Spokane Journal of Business

Spokane County, city find site for crisis stabilization center

$4 million in renovations planned at old motor pool garage building

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Spokane County is transforming its former motor pool garage at 1302 W. Gardner into a crisis stabilization center for those arrested for low-level crimes whose behavior is a symptom of mental illness--or a combination of mental illness and substance-use disorders.

The mental health crisis stabilization facility has been in the works for more than two years, says Ariane Schmidt, regional project manager for the city of Spokane and Spokane County. The city, county, and Spokane Regional Law and Justice Council have been working together with law enforcement, mental health professionals, and public defenders to find a site for the new center.

The center likely will open in late 2020 or early 2021, following more than $4 million in renovations to the building.

The nearly 100-year-old, 15,000-square-foot building currently is vacant.

“It’s a beautiful blank slate for us to remodel so that we are able to take advantage of floor-plan efficiencies for operating the facility, as well as complying with what the Department of Health needs to have for licensure for the facility,” Schmidt says.

In total, Spokane County has $4.2 million to prepare the building. The county received $2.4 million from the state supplemental budget for capital use in 2018, followed this year by $2 million for funding capital projects.

Schmidt says the county also received a two-year, $1.6 million operational grant from the U.S. Department of Commerce.

“As long as the facility opens before the end of that particular grant, we could use that grant to offset any operational costs for the facility as it gets up and running,” Schmidt says.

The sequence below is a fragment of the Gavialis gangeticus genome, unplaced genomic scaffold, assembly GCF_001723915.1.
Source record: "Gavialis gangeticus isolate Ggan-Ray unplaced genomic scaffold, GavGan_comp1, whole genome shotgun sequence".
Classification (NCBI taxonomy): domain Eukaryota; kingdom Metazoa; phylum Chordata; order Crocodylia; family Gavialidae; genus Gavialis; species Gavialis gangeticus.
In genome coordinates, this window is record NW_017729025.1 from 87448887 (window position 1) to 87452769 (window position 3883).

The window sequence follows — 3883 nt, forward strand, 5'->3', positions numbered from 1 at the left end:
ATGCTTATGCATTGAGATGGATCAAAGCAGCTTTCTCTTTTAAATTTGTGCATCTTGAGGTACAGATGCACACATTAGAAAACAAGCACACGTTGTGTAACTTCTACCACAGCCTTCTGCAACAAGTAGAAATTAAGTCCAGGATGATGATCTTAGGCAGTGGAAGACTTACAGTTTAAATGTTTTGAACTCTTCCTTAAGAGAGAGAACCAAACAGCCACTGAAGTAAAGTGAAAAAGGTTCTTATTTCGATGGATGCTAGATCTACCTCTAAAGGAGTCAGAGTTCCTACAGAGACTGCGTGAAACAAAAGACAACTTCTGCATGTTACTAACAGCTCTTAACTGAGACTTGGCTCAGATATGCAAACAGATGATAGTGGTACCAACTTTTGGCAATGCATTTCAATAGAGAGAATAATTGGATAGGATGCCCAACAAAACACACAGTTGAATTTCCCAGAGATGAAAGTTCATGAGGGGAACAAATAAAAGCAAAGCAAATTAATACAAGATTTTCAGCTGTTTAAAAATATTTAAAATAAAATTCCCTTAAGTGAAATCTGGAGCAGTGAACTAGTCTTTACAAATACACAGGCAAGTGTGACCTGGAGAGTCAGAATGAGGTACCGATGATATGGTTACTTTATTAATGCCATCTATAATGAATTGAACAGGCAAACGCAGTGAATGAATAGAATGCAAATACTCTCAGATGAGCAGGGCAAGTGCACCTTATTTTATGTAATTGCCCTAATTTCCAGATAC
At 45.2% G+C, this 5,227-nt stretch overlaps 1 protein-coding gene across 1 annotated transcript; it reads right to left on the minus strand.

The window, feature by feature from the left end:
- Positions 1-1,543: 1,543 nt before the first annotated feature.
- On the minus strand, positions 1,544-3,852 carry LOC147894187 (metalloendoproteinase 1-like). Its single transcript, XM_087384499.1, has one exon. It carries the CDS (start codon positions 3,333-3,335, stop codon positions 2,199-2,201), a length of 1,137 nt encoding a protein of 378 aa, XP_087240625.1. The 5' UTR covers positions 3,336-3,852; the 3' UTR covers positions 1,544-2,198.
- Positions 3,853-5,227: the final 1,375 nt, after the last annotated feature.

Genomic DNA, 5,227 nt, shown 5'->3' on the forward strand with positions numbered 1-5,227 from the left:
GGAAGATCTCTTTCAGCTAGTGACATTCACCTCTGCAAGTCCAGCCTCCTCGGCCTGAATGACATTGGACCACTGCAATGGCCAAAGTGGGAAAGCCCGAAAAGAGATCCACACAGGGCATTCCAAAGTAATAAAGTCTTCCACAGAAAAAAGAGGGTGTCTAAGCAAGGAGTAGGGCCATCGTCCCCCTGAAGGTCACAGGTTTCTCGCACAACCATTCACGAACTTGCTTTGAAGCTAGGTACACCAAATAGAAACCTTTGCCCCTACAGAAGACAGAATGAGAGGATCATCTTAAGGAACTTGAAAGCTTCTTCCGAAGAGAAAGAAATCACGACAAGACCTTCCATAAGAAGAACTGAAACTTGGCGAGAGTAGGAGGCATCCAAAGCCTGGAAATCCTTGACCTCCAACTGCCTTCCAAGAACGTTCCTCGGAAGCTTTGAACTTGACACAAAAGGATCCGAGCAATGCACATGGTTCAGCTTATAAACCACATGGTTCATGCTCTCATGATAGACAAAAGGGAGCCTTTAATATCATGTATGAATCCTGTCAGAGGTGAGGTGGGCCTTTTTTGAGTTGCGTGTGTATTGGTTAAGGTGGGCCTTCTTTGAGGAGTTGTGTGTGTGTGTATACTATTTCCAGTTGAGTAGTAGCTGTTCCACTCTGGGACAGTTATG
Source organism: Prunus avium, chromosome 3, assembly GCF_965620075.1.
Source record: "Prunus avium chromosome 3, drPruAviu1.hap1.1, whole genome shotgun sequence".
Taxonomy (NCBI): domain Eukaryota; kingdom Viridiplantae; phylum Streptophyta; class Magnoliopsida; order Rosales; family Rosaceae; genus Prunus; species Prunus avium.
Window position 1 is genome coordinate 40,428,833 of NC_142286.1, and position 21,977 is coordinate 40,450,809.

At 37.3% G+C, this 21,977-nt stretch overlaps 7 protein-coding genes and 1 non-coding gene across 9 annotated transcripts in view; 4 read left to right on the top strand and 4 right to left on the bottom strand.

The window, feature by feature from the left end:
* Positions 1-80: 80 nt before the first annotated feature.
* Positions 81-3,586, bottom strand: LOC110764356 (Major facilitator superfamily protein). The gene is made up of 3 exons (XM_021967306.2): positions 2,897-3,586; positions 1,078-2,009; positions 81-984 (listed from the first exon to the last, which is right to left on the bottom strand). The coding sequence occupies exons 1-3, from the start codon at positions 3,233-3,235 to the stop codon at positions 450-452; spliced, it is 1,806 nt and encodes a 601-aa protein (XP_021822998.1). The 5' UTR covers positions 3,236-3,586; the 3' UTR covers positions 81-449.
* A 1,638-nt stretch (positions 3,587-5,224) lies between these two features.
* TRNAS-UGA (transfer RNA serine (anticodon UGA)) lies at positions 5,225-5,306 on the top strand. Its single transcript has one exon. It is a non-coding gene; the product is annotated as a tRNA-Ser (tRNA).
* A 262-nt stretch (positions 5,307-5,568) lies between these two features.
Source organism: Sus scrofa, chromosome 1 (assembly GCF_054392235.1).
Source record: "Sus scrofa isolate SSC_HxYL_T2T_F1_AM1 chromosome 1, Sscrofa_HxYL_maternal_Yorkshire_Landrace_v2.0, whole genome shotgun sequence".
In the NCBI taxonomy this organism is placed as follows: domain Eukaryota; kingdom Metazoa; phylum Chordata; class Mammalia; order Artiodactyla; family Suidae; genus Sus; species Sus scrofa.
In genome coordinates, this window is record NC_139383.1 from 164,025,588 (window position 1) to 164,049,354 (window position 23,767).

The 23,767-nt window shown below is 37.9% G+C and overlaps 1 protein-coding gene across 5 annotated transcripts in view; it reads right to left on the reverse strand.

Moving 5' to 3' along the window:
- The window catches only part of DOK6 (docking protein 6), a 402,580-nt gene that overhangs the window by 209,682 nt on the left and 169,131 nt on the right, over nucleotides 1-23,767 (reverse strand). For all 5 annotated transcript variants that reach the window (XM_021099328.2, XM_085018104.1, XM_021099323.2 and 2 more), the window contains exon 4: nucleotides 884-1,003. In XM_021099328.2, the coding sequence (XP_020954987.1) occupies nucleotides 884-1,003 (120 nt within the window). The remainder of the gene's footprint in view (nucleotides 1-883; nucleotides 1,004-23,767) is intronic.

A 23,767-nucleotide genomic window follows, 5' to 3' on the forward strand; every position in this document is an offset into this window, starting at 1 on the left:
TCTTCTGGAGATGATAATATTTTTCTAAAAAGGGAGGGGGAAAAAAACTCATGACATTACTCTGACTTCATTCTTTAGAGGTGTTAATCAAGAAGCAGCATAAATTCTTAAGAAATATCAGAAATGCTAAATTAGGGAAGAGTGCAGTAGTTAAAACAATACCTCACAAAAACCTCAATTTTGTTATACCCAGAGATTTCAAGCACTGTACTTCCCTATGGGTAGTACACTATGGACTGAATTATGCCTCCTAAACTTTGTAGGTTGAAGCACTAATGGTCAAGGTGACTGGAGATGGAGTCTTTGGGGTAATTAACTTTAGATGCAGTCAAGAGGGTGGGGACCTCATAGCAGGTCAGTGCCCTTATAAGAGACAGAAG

The county chose Seattle-based nonprofit Pioneer Human Services to operate the center, which Schmidt says doesn’t yet have a formal name. That organization already has a presence in Spokane, operating The Carlyle and Pioneer Pathway House multifamily housing developments, as well as the Phoenix transitional housing program. 

Through Pioneer Human Services, the center will provide mental health and substance-use disorder treatment. Schmidt says the center may also add withdrawal management and sobering services.

“This will be the first facility in the state that offers all of these components,” Schmidt claims. “There are facilities throughout the state that offer pieces of the components … but we realize that the more you can have (services) co-located, the better service you can provide, and the better chance that the individual is going to come out on the other side poised to re-enter our community.”

The county is searching for partner organizations that can help those who have completed treatment to return to society while sticking to their treatment plans and remaining sober, Schmidt says.

The team tasked with finding a home for the mental health crisis stabilization facility decided the motor pool garage was a good fit due to its location, Schmidt says.

“It’s a delicate balance. We want to make sure that individuals who are eligible and are offered this option in lieu of jail booking by a law enforcement officer are in close proximity to the county jail, but not too close,” Schmidt says.

The building is less than a quarter-mile from the county jail, close enough that booking officers can escort a person who becomes violent or uncooperative.

Virginia Thomas
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Reporter Virginia Thomas has worked at the Journal since 2017 and covers the banking and finance industries. As a reporter, she loves learning about Spokane's many growing industries. She enjoys travelling with her husband, snuggling with her cats, and cross stitching.

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